knn is the nearest neighbor correlations, defined as the total number of neighbors of a given node which emanates from a selected node of k neighbors. Thus, it is the sum of the number of outgoing links per neighbor, the backlinks per neighbor and the link that connects the original node to the first neighbor:(13)

The first term in curly brackets is constant, carrying information on the moments of the distributions, depending on how C is related to k. The second term determines the assortative versus disassortative behavior of the network. For example, if C decreases with k as a single exponential, , we may get assortative or disassortative mixing depending on the strength of the decay. For the cases of C → 0, one gets uncorrelated networks. On the other hand, for the particular case of a system where C is finite, yet independent of k, equation 13 reduces to the simple linear expression:(14)

with slope C and the intercept depending on the degree distribution. For example, for a Poisson distributed network, e.g. approximated by RN constructed from folded protein structures as was shown in [16], [17], , the relation takes the form(15)

In this work, we study concentrated atomic/molecular systems which have a weak dependence of clustering coefficient on degree. We shall see that the linear dependence of equation 14 suffices to describe their nearest neighbor degree correlations.

In passing, we note that an algorithm for generating networks with given clustering dependence on degree has been proposed [42]. However, the algorithm fixes the average clustering coefficient and has no control over the distribution of clustering for a given degree, while this distribution is crucial in our derivation. Moreover, to construct the desired network, the constraint for networks to be assortatively mixed is imposed.

Statistical properties of close-packed atomic/molecular systems

The nearest neighbor degree correlations are displayed in figure 1 for the five systems studied. We find that all of them display assortative mixing. Furthermore, they are well-approximated by a linear relationship. In fact, one may use equation 14, which was obtained assuming that clustering is independent of degree, to predict the clustering coefficient (from the slope) and the ratio <k2>/z (from the intercept), to assess the range of validity of this assumption. In Table 1 is a comparative list of the predictions and the actual values calculated for the systems at hand. We find that the predictions overlap with the actual network values for all systems. Since the linear dependence, as well as the match between the predicted values of C and <k2>/z depend on C being independent of k (see the reduction of eq. 13 to obtain eq. 14), we further examine this property in conjunction with degree distributions (figure 2). For all the systems studied, there is a decreasing trend of C with k, although it is quite weak for RN, micellar networks (MN) and Lennard-Jones clusters (LJC). Taken together with the degree distributions, also displayed in Figure 2 with the gray shaded curves, the variation of C with k is even less significant in the regions within one-standard deviation of the average degree for these three systems. Below we discuss in detail the implication of these observations for the individual systems studied.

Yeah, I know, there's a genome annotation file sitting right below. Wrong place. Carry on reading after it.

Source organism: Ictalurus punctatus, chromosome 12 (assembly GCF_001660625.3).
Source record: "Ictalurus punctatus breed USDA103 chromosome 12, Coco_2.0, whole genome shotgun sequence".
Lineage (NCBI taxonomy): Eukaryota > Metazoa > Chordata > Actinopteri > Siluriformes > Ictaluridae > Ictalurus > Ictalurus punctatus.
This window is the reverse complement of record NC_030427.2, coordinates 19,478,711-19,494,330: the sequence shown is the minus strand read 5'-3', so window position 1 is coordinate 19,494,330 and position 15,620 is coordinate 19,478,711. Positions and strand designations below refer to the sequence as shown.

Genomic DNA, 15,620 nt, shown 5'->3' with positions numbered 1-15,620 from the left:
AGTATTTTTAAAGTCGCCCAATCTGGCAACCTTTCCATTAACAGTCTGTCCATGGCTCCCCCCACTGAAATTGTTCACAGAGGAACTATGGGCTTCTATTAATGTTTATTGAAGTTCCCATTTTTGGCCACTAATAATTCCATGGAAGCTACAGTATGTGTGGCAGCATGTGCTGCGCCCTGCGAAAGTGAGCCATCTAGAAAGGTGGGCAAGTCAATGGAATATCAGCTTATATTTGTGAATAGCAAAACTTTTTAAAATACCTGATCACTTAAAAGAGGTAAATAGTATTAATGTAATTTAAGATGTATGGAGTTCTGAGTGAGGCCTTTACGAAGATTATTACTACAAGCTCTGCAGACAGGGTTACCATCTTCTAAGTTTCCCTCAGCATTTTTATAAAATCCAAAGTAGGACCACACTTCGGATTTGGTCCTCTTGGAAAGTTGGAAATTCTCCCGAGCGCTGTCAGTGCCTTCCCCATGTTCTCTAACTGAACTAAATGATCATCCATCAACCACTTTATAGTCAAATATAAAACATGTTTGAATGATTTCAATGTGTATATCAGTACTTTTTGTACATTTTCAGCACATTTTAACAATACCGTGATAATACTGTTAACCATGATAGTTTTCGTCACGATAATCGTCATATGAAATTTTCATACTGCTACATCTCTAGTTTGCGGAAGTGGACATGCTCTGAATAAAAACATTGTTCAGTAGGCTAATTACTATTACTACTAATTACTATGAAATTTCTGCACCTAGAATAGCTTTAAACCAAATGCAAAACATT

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Figure 1. Averaged knn vs. k plots for RN with N = 190–210 (29 proteins), MN with υ = 0.60 (cylindrical micelle is formed in the core), LJC (N = 500), HCP (N = 500), and PBD systems.

Using equation 14, the values for C and z are predicted and compared with the actual values of the network in Table 1. For RN, nodes with degree 1, 13, 14 and 15 are omitted since there is relatively small number of nodes with such degrees (< 25) to provide meaningful statistics. Similarly, for MN, nodes with degree less than 5 and greater than 15 are omitted to provide meaningful statistics.

doi:10.1371/journal.pone.0015551.g001

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Figure 2. Averaged clustering vs. degree plots for RN (N = 190–210), MN (υ = 0.60), LJC (N = 500), HCP (N = 500), and PBD on the left y-axis.

Degree distributions are superposed (shaded) and labeled on the right y-axis.

doi:10.1371/journal.pone.0015551.g002

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Table 1. Network parameters <C> and <k2>/z computed from the generated graphs and predicted from the least squares linear fit to knn vs. k curves.

doi:10.1371/journal.pone.0015551.t001

Self-organized molecular structures: Residue networks and micellar networks.

Previous studies on RN showed that these networks have high clustering as opposed to their random counterparts and have comparable shortest path lengths as the random networks; therefore, they can be considered as having small-world topology [16], [20], [21], [22]. In these studies, comparisons were performed for the average properties throughout the network between the RNs and their randomly rewired counterparts. Although average values do confirm that RNs have small-world properties, detailed analyses of the individual parameters are needed to assess similarity with artificially generated networks.